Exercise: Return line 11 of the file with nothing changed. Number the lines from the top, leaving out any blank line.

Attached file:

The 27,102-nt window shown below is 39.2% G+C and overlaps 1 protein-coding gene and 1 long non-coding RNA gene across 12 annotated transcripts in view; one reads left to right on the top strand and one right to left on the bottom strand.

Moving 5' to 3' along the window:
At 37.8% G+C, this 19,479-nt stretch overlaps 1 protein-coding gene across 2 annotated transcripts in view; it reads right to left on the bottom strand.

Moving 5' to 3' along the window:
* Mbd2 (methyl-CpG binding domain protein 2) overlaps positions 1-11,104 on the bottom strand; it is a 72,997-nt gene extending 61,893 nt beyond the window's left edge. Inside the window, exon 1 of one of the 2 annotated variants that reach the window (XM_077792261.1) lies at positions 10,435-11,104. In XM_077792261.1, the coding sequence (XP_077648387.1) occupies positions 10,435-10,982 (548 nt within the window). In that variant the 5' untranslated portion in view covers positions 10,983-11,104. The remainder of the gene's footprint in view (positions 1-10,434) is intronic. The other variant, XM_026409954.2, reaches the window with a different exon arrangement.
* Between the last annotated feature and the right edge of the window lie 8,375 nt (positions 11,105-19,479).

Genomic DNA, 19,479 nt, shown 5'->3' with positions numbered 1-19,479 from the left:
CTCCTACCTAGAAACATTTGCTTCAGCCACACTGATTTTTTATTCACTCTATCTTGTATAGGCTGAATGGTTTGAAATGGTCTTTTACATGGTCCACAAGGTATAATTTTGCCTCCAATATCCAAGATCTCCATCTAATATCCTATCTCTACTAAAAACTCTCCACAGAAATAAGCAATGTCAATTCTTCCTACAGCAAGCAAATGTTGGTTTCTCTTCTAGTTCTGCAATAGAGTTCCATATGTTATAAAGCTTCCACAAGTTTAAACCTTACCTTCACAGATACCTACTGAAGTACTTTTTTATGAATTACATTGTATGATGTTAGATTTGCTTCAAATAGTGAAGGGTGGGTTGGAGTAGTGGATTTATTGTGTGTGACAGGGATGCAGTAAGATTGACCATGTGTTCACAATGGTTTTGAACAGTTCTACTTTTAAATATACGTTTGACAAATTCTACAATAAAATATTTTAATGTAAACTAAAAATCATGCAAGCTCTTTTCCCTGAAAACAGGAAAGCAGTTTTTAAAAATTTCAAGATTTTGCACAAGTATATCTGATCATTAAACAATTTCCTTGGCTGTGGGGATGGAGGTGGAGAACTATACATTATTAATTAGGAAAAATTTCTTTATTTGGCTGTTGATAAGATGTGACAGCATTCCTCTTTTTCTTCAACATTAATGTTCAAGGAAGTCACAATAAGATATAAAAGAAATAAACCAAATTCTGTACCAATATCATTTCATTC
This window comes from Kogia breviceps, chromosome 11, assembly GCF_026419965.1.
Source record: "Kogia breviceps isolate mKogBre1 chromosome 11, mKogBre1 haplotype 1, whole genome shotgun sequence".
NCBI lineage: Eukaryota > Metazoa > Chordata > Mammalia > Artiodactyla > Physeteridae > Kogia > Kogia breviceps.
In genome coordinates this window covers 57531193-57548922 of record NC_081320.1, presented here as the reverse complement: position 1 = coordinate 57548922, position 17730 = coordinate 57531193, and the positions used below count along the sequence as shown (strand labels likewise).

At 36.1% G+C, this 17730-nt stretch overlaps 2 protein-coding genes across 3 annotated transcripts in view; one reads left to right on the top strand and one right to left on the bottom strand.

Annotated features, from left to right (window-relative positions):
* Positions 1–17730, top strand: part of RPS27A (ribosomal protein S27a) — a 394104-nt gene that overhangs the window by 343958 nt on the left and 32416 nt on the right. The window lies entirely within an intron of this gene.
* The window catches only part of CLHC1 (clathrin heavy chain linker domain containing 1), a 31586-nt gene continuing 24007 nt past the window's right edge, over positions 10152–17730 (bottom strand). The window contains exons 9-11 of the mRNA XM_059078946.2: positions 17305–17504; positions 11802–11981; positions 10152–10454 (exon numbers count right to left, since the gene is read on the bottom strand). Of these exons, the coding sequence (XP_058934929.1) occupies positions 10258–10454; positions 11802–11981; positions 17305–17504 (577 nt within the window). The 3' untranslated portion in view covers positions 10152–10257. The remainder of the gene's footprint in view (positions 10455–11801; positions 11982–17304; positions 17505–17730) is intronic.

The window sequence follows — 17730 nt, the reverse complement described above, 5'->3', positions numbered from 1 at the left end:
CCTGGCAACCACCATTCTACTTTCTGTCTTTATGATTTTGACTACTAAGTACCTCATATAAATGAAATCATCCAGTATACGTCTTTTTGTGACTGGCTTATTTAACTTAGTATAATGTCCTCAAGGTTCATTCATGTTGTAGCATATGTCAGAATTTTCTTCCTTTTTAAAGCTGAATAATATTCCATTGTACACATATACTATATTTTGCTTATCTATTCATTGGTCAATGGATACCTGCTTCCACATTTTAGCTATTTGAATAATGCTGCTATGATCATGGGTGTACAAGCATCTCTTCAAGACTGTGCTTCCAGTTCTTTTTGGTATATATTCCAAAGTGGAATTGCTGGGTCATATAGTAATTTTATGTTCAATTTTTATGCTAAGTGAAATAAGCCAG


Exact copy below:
NCBI lineage: Eukaryota > Metazoa > Chordata > Mammalia > Artiodactyla > Physeteridae > Kogia > Kogia breviceps.